Today, we took action against Mastercard and UniRush after preventable technological breakdowns in October 2015 left tens of thousands of RushCard users unable to access their money and without customer support. RushCard is a prepaid card advertised as a way to get direct deposits, including government benefits or payroll funds “up to two days sooner” by allowing deposits of that money onto the card. Mastercard Payment Transaction Services is the payment processor for the RushCard.
In the weeks following this service disruption, we received more than 800 complaints from RushCard users about the devastating impact it had on their personal finances. We found that Mastercard or UniRush:
- Denied consumers access to their own money
- Botched the processing of deposits and payments
- Gave consumers inaccurate account information
- Failed to provide customer service to consumers impacted by the breakdowns
Given these findings, Mastercard and UniRush have been ordered to pay an estimated $10 million in restitution to tens of thousands of harmed consumers, create a plan to prevent future problems, and pay a $3 million civil penalty to the CFPB. Affected consumers are not required to take action to get restitution.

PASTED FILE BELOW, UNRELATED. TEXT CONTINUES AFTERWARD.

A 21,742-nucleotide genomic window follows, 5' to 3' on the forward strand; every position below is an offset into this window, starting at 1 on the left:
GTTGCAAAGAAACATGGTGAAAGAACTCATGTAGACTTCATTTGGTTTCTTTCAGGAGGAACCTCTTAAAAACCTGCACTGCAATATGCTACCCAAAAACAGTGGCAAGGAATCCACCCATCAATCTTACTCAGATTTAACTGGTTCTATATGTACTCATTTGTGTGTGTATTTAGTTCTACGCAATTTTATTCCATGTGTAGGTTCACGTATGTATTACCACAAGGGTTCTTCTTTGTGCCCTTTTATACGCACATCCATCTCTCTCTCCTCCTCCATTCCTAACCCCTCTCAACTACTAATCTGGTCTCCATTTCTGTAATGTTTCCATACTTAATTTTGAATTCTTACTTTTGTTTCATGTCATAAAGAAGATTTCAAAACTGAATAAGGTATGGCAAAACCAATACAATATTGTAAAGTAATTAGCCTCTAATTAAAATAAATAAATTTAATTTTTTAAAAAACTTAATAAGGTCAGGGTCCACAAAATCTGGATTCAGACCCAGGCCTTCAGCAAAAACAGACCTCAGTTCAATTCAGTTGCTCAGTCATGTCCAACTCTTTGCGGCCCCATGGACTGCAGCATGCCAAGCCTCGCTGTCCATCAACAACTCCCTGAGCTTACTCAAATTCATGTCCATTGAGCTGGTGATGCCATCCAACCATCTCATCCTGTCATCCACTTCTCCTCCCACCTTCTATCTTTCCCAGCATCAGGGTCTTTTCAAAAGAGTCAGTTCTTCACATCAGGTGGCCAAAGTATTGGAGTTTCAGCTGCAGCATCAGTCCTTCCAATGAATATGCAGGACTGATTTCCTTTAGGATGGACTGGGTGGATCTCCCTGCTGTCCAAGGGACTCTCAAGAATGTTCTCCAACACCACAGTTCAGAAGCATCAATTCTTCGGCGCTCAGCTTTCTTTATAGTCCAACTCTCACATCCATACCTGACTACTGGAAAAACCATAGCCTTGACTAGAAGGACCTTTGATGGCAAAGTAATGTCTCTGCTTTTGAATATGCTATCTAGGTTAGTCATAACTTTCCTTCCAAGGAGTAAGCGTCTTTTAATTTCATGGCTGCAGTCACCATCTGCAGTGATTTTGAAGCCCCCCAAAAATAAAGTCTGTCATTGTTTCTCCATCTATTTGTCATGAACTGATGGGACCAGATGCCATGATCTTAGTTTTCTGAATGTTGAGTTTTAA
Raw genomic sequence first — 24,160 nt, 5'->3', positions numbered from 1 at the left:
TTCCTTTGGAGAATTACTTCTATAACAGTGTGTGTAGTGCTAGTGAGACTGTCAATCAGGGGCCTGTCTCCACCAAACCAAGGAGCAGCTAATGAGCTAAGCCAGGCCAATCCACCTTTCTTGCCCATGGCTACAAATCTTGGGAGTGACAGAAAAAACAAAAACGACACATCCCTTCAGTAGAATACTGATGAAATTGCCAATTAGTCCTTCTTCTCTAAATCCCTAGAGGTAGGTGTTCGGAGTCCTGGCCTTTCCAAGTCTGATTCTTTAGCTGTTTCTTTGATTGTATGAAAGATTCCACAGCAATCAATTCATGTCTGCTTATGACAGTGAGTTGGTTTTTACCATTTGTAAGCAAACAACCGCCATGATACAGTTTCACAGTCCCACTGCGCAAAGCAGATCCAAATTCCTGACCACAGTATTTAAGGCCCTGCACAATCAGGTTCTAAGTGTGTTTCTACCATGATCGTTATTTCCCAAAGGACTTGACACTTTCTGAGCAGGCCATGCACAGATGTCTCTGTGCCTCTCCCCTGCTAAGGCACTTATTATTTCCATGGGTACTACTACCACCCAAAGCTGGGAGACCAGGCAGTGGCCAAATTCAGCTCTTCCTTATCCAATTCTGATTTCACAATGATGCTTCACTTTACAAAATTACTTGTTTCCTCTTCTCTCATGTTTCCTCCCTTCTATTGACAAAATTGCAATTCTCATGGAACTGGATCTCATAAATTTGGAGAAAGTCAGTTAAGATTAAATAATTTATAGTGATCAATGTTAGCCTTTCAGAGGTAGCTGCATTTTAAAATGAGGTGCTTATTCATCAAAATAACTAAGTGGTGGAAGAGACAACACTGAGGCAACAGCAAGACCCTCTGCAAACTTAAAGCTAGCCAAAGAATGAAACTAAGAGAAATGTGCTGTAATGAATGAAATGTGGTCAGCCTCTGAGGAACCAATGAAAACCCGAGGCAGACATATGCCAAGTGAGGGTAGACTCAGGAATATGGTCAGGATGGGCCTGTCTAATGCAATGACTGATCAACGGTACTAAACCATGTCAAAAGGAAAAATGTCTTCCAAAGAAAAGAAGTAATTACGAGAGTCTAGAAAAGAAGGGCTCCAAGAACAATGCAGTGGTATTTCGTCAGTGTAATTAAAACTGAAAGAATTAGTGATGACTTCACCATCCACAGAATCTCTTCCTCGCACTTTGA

If you’re a current prepaid card or account user, we have information and tips to help you make the best financial decisions for you. You can review our website to learn more about your options and rights with prepaid accounts or scan Ask CFPB to see answers to commonly asked questions about prepaid cards.
This is just the latest action we’ve taken to ensure that prepaid card and account users — and all consumers — can have confidence in the financial services and products they use. Later this year, our rule on prepaid cards and accounts will go into effect. With this rule you will get clear, upfront information about your accounts so you can know before you owe and shop for the best deal. The rule will also make sure prepaid accounts are safer to use —whether you’re swiping at the register, shopping online, or scanning your smartphone.
This article by was distributed by the Personal Finance Syndication Network.